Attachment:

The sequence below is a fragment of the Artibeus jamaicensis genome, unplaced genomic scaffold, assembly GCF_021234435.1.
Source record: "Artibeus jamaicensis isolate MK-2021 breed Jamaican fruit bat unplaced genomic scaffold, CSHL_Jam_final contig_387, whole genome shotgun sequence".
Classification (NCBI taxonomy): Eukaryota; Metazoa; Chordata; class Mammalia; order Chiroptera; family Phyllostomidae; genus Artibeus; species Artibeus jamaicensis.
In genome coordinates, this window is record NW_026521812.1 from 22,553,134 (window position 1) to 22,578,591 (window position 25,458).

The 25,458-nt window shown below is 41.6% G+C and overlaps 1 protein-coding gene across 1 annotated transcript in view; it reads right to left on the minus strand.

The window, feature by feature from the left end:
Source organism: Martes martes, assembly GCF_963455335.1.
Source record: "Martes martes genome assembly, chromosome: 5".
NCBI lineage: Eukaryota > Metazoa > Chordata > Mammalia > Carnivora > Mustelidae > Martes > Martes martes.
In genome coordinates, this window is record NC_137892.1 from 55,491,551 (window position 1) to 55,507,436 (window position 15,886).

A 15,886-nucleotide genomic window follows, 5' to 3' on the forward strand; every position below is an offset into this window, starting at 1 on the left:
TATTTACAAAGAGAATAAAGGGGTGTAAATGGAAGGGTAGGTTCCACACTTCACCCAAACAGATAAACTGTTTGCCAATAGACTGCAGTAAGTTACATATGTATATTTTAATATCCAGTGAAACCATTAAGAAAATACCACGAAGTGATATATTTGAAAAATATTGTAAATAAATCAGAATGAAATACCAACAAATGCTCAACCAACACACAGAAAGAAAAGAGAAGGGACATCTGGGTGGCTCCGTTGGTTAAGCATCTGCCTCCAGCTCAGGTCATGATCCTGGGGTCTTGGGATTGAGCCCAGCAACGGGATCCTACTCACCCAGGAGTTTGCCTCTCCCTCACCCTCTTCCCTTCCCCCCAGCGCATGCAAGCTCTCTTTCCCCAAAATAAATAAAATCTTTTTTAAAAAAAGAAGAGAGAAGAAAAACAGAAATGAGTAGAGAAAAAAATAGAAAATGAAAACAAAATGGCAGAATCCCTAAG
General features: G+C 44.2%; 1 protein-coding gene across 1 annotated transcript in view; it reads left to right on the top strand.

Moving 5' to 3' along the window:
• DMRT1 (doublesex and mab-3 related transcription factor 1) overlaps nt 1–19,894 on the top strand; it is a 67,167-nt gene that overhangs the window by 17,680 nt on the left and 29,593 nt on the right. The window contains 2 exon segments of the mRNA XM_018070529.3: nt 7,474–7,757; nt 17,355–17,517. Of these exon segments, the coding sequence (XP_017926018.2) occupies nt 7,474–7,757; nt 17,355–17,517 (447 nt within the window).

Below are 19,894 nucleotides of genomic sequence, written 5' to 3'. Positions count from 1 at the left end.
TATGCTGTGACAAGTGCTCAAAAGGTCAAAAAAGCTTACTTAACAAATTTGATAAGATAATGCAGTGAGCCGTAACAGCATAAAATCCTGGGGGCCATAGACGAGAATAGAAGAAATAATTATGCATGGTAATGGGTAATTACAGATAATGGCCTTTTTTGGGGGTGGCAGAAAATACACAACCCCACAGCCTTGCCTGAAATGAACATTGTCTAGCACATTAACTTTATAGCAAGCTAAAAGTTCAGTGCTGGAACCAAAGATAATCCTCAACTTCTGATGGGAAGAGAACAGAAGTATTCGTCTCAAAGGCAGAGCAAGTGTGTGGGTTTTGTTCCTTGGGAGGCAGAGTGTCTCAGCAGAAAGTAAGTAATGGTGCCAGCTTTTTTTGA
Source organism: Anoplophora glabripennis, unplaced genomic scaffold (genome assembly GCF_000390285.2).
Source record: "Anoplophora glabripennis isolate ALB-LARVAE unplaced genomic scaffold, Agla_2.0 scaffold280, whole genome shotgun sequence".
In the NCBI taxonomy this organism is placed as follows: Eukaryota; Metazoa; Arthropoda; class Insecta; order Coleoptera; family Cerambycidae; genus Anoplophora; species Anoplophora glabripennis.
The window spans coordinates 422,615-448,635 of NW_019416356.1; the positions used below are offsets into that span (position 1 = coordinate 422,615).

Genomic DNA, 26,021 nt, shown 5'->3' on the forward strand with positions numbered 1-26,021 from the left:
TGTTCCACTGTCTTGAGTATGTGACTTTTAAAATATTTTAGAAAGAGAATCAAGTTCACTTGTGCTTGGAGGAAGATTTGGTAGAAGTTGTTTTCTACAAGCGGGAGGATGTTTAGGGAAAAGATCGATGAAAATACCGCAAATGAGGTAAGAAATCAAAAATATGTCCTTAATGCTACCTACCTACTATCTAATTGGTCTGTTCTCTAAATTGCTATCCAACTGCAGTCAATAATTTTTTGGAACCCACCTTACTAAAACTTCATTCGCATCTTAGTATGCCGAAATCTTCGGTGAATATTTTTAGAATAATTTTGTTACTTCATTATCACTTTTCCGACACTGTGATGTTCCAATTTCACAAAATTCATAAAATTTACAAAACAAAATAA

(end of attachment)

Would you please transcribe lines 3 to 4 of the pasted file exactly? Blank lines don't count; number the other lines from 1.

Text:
Classification (NCBI taxonomy): Eukaryota; Metazoa; Chordata; class Mammalia; order Chiroptera; family Phyllostomidae; genus Artibeus; species Artibeus jamaicensis.
In genome coordinates, this window is record NW_026521812.1 from 22,553,134 (window position 1) to 22,578,591 (window position 25,458).